Size doesn’t matter, at least not when it comes to Brooklyn Bridge Park, its chief designer told a rapt audience this week.
“The park is 65 acres, but experientially, in its scale, it is the size of Central Park,” said Michael Van Valkenburgh, the renown landscape architect charged with designing much of the park.
Van Valkenburgh said the park, which is being constructed in phases, is similar in scope to Manhattan’s 900-acre urban oasis, because of the 800-acres of water that frame it. It was this topographical good fortune that has informed his design, which endeavors to engage visitors, he told the Brooklyn Heights Association at its 100th annual meeting, convened at Plymouth Church of the Pilgrims on Feb. 23.
And its not just an appreciation of natural beauty that he hopes to inspire. At Piers 1 for example, Van Valkenburgh said he designed an organizational lawn to help visitors take stock in the majesty of the man-made structures nearby, like the Brooklyn Bridge.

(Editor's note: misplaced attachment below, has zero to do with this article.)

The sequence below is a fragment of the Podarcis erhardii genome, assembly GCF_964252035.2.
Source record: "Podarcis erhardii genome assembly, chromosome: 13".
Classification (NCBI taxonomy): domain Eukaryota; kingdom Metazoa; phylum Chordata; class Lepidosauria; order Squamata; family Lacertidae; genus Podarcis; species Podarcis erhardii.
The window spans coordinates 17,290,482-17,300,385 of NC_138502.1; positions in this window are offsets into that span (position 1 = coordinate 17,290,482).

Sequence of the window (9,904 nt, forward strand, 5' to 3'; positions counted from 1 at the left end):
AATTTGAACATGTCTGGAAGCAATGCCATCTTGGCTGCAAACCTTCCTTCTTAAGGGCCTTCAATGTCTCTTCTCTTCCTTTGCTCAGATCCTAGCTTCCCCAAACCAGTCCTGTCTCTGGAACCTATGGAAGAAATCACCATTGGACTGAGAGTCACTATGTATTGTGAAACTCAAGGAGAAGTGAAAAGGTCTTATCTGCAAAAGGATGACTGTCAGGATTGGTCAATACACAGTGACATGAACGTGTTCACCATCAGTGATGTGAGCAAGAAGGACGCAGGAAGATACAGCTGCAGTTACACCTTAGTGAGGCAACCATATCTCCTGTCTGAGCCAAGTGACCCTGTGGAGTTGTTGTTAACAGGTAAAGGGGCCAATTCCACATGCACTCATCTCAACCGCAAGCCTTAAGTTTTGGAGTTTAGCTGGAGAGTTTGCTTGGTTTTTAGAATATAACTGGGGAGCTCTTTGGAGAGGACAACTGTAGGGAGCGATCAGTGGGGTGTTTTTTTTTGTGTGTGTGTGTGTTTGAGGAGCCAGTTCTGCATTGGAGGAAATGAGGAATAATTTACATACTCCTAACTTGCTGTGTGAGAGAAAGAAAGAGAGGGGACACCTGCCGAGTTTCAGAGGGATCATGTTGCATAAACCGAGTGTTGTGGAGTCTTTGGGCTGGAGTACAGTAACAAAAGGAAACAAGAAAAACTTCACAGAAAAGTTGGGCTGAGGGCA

Pier 1 and Pier 6 are the first sections of the park expected to open soon. Eventually, the park will stretch 1.3 miles along the East River from north of the Manhattan Bridge to Atlantic Avenue.
Van Valkenburgh said he considers Pier 2 to be one of the more important pieces to the project, as it will draw users into the park with an array of active recreational uses, including basketball and handball courts.
“Activities that draw people to the middle are extremely important,” he said.
Van Valkenburgh,a Heights resident, said that some day, the goal is be to connect the park’s piers. This would “greatly diversify the ways that people can use the park,” he noted.
The landscape architect drew warm applause not just at the close of his hour-long talk, but also when he revealed that the wood — Longleaf Yellow Pine — that will be used in the park’s benches will come from the very wood from the aging storage buildings the park is replacing. A wood expert, he said, has been carefully sorting through timber to select the right pieces for the benches, he noted. A picture of one of the benches sparked the audience reaction. “You gave me goosebumps — but I had little to do with the design of that bench,” he admitted.